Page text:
April 17, 2009

From Indie Pop to Classic Rock: Summer Listening Assignments

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Last week, I did an unprecedented thing. I changed, for the first time in almost two years, the music on my iPod. I realize that this is a sad confession for a music columnist to have to make, but I blame it entirely on laziness. I even blame my reason for finally changing the tunes on laziness. I was procrastinating. As usual.
So anyway, when I updated my pod (doesn’t that sound so wonderfully futuristic?), I put on a bunch of music that I have been meaning to try out for quite some time. Quite a lot of new music, actually. And in listening to that new music at work the other day, I happened on some that I really, really liked. Quite a lot that I really, really liked, actually. I would like to recommend some of this music to you. Which brings us to the theme of today’s column: five bands / musical groups / singing people that you really ought to listen to. Since we’re (finally) coming up on the end of the semester, I’d like you to think of this as a summer listening project. Are you excited?
First up is British quartet Fujiya & Miyagi, whose name comes straight from The Karate Kid, so how can you not like them? My favorite album thus far is their 2006 release Transparent Things, but I admit I have not yet heard their newest undertaking, Lightbulbs, released last year. The band claims to be influenced by ’70s krautrock and ’90s electronica, which I know might make some of you wary right off the bat. But don’t write ’em off, because these four guys make some of the catchiest krautrock / electronica that I have ever heard. The beats are danceable, the bass is irresistible and David Best’s swanky-low vocals are repetitive in just the right way. I would challenge even notorious humbug Ebenezer Scrooge to stand still when these guys get to playin’. Song of choice? “Collarbone.”
Okay, number two for you to listen to is Canadian singer-songwriter Jason Collett, a member of Broken Social Scene, but also a successful solo act with four albums to his name. Collett’s sound, with backing band The Dark Horse, features upbeat guitar melodies and breathy vocals. I like to think of it as super-happy-Bob-Dylan-folksy. Collett’s songs are soulful in a joyful way, the music often deceptively simple, but beautiful nonetheless, something you really want to sing along to. Hey man, who’s not for “marmalade sun for everyone?” Fav track? “I’ll Bring the Sun.”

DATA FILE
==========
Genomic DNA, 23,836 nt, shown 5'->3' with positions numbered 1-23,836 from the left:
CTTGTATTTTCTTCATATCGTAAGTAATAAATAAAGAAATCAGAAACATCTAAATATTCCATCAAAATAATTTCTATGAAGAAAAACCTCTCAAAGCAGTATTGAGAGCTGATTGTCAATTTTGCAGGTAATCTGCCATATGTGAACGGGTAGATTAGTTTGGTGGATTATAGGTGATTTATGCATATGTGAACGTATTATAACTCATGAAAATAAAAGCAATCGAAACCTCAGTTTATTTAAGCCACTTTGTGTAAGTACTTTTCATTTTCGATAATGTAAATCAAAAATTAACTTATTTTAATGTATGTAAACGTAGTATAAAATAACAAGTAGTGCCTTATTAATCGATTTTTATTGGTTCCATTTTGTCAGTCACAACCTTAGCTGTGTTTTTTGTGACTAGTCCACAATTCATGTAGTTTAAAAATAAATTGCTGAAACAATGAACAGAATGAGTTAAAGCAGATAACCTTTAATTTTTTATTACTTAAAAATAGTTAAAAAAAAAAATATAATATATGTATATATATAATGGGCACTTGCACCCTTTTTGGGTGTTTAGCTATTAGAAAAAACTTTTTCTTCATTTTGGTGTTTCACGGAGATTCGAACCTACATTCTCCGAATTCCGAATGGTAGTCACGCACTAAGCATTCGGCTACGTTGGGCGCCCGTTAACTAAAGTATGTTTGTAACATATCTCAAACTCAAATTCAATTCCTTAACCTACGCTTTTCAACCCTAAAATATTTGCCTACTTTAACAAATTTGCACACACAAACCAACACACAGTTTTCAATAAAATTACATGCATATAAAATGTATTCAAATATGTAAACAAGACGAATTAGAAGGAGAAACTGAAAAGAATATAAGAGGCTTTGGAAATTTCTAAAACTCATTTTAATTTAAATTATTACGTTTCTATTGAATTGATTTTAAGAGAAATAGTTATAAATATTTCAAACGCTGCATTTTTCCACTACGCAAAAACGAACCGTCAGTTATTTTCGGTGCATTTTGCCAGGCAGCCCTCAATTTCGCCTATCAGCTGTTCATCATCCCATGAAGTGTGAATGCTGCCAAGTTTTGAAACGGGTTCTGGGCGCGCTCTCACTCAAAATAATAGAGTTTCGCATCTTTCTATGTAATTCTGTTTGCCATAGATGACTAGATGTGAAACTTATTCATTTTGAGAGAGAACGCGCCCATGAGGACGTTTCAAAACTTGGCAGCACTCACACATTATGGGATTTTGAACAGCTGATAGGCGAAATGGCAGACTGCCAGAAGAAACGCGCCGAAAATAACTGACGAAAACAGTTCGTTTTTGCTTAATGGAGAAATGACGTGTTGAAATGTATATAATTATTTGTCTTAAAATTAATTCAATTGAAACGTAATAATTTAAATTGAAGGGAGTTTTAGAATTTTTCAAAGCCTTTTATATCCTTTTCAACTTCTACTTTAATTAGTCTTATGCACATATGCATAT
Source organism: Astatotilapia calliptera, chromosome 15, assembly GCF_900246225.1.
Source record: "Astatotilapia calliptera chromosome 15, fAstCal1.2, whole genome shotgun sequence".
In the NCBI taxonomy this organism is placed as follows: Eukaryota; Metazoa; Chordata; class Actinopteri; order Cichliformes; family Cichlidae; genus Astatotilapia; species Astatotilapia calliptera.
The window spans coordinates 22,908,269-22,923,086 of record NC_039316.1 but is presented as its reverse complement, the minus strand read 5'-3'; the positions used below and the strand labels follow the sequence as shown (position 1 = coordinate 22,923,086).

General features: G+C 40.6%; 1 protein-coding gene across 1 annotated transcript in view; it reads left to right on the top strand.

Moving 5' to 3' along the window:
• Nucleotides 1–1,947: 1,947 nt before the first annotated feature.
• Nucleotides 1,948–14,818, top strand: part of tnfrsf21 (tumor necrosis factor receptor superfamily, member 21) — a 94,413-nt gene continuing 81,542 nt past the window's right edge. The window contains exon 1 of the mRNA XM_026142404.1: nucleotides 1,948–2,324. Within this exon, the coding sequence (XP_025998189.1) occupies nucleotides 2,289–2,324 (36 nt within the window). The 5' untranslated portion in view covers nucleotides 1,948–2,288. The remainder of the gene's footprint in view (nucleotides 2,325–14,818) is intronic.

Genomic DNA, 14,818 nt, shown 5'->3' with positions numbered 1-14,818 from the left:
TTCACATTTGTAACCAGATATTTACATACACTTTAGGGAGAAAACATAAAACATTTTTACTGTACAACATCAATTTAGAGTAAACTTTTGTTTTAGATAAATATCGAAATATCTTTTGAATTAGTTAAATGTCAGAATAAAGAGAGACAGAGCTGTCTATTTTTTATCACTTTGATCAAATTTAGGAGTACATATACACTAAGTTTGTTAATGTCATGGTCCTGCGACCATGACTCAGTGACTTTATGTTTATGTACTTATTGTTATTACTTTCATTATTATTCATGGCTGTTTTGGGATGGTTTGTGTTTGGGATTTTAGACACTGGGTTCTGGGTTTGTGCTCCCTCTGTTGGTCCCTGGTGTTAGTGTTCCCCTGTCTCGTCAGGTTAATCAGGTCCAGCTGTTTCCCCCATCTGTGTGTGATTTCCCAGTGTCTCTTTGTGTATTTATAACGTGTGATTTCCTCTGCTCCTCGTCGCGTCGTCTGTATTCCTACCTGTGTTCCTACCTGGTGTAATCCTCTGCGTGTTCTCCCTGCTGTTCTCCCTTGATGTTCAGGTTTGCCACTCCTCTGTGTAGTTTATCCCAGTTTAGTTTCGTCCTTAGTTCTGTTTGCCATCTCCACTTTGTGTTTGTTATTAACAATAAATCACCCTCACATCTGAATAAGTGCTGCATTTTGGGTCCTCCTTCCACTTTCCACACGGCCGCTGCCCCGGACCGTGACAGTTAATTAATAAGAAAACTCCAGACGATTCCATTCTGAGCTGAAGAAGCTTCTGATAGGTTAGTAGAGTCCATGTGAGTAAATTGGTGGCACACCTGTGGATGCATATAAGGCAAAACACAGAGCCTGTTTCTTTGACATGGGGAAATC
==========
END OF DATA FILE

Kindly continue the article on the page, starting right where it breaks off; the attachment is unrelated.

Numero tres, you ask? Uzi & Ari, a Postal Service-esque indie rock band hailing from good old Salt Lake City. (I’ve never been to Salt Lake City. Is it good? Old?). The band’s members are many and frequently changing, but at its heart is Utah native and founder (and yes, he is Mormon), vocalist Ben Shepard. Uzi & Ari play what I would describe as beautiful rock — more subdued than Postal Service, but also more lyrical. The band uses a lot of pretty piano melodies interspersed with more conventionally rockin’ guitar and drums verses, but also throws in some violin, organ, french horn and a few crazy sound effects just to mix it up a bit. The result is a unique blend of indie rock that’s not just for indie rockers. Song assignment? “Patron Saint.”
Next: Handsome Furs. Handsome Furs, Handsome Furs, Handsome Furs. (No animals were harmed in the making of this band). Handsome Furs are another indie rock group from Canada, in disguise as husband and wife. Husband Dan Boeckner rocks the guitar and vocals, while wife Alexei Perry creates the beats with synth and drum machine. These guys definitely take some getting used to: It’s repetitive, and it’s supposed to be, and it’s dark. I suggest you start by concentrating on the drums — let the beat get in your head and your toes, and then let the lyrics wash over you. It’s not “beautiful” rock per se, but it’s definitely interesting, and their just released album, Face Control, is supposed to be just a little less one-dimensional and just a little more awesome. So I’ll be checking it out for sure. Instead of picking just one song here, I’m assigning you the whole album. Go ahead, try it on for size.
The last band you’ve heard of, assuming you’re not dead, comatose or actually a rock. The Beatles. What really is there to say about The Beatles? Well, I was going to say that I was brining them back, but then I realized that implied that they had gone out of style, and let me tell you now, The Beatles absolutely positively will never go out of style. The things they did with music were innovative in their day; in ours they’re classic. Listen to them. Don’t forget them. I love them. Song you’ll listen to over and over again? “Blackbird.” “Take these broken wings and learn to fly … ”